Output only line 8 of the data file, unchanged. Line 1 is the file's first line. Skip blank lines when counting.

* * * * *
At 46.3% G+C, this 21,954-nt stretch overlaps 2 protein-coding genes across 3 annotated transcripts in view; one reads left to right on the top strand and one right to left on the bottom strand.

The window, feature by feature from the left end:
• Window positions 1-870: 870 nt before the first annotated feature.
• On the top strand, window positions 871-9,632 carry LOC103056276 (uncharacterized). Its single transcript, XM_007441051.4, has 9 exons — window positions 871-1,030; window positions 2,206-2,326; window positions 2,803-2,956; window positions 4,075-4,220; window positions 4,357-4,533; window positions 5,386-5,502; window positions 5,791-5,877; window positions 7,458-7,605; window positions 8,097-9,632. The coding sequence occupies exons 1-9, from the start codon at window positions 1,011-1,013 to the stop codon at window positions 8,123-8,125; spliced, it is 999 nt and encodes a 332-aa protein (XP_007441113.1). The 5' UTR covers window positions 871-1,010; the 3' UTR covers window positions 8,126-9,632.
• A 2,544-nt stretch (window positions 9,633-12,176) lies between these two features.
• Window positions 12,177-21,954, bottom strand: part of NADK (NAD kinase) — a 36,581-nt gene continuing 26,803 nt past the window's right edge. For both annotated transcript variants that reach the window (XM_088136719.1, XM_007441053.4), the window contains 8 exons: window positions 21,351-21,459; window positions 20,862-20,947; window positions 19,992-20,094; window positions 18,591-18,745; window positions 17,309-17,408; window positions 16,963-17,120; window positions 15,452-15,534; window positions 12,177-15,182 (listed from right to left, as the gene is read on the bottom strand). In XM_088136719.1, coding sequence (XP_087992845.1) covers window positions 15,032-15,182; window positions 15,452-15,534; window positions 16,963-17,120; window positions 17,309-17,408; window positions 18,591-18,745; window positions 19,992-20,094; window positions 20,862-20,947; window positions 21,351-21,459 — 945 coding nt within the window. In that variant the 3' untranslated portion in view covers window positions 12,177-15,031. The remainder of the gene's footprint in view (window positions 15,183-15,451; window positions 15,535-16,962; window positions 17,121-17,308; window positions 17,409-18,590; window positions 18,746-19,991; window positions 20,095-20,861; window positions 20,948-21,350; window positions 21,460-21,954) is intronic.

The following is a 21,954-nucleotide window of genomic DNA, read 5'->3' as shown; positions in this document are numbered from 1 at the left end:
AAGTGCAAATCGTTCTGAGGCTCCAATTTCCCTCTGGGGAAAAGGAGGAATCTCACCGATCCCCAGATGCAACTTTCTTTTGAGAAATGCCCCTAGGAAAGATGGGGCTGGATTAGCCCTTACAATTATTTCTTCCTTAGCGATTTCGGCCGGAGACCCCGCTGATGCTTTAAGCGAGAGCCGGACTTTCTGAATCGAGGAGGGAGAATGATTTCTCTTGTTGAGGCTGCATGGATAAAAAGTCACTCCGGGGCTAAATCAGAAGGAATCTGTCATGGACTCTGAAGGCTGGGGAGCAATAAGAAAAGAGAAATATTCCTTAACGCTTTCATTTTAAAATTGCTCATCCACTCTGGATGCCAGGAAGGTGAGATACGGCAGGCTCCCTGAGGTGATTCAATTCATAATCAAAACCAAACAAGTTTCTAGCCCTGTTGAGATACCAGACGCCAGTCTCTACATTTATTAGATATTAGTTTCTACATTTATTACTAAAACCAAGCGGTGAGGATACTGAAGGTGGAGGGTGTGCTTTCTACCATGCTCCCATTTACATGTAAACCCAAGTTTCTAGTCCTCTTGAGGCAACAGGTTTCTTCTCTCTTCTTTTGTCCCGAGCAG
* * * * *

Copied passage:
AAGTGCAAATCGTTCTGAGGCTCCAATTTCCCTCTGGGGAAAAGGAGGAATCTCACCGATCCCCAGATGCAACTTTCTTTTGAGAAATGCCCCTAGGAAAGATGGGGCTGGATTAGCCCTTACAATTATTTCTTCCTTAGCGATTTCGGCCGGAGACCCCGCTGATGCTTTAAGCGAGAGCCGGACTTTCTGAATCGAGGAGGGAGAATGATTTCTCTTGTTGAGGCTGCATGGATAAAAAGTCACTCCGGGGCTAAATCAGAAGGAATCTGTCATGGACTCTGAAGGCTGGGGAGCAATAAGAAAAGAGAAATATTCCTTAACGCTTTCATTTTAAAATTGCTCATCCACTCTGGATGCCAGGAAGGTGAGATACGGCAGGCTCCCTGAGGTGATTCAATTCATAATCAAAACCAAACAAGTTTCTAGCCCTGTTGAGATACCAGACGCCAGTCTCTACATTTATTAGATATTAGTTTCTACATTTATTACTAAAACCAAGCGGTGAGGATACTGAAGGTGGAGGGTGTGCTTTCTACCATGCTCCCATTTACATGTAAACCCAAGTTTCTAGTCCTCTTGAGGCAACAGGTTTCTTCTCTCTTCTTTTGTCCCGAGCAG